Other influences on Bierce’s style and voice include the godfather of weird fiction, E. T. A. Hoffmann, whose frustration with modern life – with its hypocrisies, lack of imagination, and demands for conformity – spoke to Bierce’s soul. Hoffmann’s dark fairy tales and ghost stories (e.g., “The Nutcracker,” “The Sandman,” “The Entail,” “The Vampire,” “Councillor Krespel,” “The Golden Pot,” and “The Mines of Falun”) speak of the perils of conventionality and the hidden nature of everyday life. Hoffmann regularly used supernaturalism to peel away the seemingly humdrum mask of his society to reveal a surreal dream-world: ugly dolls were in reality cursed princes, foreign salesmen were demonic monsters, pretty women were seductive hypnotists, old apple-mongers were sinister witches, and pregnant wives were cannibalistic ghouls. He deftly blurred the lines between imagination and reality, insisting that one was nearly as true as the other, and that a life in one’s imagination could be just as ordinary as a life in reality could be fantastical.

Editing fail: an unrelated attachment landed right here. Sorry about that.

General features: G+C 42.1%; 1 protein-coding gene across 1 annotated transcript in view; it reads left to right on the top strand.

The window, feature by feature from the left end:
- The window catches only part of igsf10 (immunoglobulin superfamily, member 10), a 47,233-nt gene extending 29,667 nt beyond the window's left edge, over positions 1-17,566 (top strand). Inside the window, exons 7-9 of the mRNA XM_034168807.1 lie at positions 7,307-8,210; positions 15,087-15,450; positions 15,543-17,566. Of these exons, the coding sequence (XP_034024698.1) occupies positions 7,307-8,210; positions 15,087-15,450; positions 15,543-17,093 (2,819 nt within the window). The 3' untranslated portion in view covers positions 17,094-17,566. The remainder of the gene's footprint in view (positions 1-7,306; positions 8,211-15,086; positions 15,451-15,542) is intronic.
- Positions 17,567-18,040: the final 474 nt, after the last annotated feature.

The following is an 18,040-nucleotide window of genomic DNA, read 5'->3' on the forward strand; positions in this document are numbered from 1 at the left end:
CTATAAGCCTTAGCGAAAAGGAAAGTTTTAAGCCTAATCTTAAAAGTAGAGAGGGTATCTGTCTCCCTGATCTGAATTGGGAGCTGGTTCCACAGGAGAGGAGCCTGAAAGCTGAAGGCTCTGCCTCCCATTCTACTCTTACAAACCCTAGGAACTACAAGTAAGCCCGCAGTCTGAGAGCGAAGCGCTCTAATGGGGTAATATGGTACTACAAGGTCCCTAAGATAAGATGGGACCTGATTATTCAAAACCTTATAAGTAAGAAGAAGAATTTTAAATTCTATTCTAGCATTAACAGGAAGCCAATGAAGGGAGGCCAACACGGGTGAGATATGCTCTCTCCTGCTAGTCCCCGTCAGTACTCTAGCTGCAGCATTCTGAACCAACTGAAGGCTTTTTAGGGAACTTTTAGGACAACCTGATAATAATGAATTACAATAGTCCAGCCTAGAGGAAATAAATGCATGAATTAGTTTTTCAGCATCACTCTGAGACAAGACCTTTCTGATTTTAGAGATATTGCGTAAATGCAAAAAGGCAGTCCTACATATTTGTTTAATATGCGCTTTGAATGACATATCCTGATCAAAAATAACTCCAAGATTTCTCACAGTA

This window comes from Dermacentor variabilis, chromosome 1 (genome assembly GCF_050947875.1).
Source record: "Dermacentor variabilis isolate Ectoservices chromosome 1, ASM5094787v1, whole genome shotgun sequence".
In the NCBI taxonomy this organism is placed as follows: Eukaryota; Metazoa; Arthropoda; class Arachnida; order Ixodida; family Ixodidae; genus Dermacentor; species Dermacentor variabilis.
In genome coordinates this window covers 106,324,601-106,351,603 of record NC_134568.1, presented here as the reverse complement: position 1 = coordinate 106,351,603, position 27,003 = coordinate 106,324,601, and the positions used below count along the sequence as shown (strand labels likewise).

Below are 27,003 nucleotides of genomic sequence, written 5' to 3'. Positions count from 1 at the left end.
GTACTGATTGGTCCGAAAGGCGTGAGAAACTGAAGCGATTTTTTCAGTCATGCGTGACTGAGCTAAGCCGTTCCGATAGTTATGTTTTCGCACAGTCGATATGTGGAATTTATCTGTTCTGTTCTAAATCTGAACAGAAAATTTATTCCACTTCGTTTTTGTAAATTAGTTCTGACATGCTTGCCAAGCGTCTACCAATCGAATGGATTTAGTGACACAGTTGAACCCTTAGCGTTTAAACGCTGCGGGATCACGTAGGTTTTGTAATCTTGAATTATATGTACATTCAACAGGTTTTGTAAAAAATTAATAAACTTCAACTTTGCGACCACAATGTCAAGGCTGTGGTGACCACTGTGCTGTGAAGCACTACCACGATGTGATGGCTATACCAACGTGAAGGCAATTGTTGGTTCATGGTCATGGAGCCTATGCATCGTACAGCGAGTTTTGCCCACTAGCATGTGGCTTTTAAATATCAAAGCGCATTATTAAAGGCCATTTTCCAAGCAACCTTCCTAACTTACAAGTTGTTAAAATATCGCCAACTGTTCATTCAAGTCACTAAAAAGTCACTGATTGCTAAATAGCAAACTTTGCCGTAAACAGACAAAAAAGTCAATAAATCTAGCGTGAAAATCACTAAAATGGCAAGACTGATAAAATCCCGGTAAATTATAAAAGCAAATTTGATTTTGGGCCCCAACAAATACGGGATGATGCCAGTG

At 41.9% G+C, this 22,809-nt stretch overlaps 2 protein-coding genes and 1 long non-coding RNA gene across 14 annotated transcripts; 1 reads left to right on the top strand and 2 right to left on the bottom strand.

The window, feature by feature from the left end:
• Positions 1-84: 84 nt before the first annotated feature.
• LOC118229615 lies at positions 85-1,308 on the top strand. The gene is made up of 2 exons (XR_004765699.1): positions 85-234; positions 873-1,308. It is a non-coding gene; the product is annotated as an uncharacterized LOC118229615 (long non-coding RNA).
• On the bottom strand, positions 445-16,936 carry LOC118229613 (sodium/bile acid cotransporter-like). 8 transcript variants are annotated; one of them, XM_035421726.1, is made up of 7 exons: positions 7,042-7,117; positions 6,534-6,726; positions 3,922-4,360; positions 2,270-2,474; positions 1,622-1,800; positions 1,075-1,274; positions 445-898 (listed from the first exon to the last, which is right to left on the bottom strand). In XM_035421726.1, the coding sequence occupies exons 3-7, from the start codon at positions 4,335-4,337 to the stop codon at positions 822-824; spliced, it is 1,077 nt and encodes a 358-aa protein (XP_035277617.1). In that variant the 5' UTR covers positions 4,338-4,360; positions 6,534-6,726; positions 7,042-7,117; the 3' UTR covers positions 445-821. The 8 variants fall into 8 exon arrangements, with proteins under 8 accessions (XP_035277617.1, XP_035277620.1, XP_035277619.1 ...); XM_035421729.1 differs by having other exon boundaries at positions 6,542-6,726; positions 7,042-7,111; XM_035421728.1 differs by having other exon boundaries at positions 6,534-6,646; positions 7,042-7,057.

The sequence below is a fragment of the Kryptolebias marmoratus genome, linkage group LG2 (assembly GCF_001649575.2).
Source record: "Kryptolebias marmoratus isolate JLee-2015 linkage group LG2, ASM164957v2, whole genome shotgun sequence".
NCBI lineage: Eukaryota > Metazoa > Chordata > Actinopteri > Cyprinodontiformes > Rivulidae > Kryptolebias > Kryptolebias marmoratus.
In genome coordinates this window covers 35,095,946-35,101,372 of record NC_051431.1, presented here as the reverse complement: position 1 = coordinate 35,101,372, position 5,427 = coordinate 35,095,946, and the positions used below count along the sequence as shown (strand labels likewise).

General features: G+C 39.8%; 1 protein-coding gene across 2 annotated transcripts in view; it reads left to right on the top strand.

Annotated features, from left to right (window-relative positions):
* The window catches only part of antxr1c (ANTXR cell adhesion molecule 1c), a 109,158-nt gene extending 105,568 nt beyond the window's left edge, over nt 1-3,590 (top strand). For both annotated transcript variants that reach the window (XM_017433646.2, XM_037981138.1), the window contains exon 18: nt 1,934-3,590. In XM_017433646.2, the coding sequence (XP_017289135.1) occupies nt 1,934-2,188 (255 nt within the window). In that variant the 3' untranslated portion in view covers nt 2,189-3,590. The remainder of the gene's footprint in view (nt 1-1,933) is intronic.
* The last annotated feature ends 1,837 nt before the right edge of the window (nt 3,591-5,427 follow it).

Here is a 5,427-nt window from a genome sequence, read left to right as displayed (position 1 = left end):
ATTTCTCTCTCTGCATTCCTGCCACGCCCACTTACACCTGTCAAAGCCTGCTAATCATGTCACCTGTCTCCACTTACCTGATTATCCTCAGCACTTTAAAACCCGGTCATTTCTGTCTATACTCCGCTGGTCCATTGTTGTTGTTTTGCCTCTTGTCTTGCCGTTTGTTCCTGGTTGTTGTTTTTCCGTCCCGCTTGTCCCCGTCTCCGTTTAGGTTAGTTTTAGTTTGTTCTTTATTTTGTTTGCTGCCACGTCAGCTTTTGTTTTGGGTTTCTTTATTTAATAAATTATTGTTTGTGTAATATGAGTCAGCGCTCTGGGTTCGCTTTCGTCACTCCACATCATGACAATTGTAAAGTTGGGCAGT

Fitz-James O’Brien – a fellow veteran of the Civil War who was killed in a skirmish in 1862 – was a disciple of both Poe and Hoffmann, whose early dalliances in science fiction, weird fiction, and fantasy would help influence Bierce’s own toyings with the nascent genres. Like O’Brien, Bierce would experiment with robot rebellions (cf. “The Wondersmith” and “Moxon’s Master”), alternate dimensions (cf. “The Lost Room” and “An Inhabitant of Carcosa”), invisible monsters from unknown worlds (cf. “What Was It?” and “The Damned Thing”), seductive mesmerists (cf. “The Bohemian” and “An Adventure at Brownville”), the existential terror of eternity (cf. “The Ghosts” and “Visions of the Night”), viciously brutal love triangles (cf. “Jubal the Ringer” and “…Brownville,” “Moonlit Road,” “Halpin Frayser,” etc.), the almost supernatural power of perception (cf. “The Golden Ingot” and “The Man and the Snake”), and the ghoulish juxtaposition of children and death (cf. “The Child who Loved a Grave” and “Chickamauga”).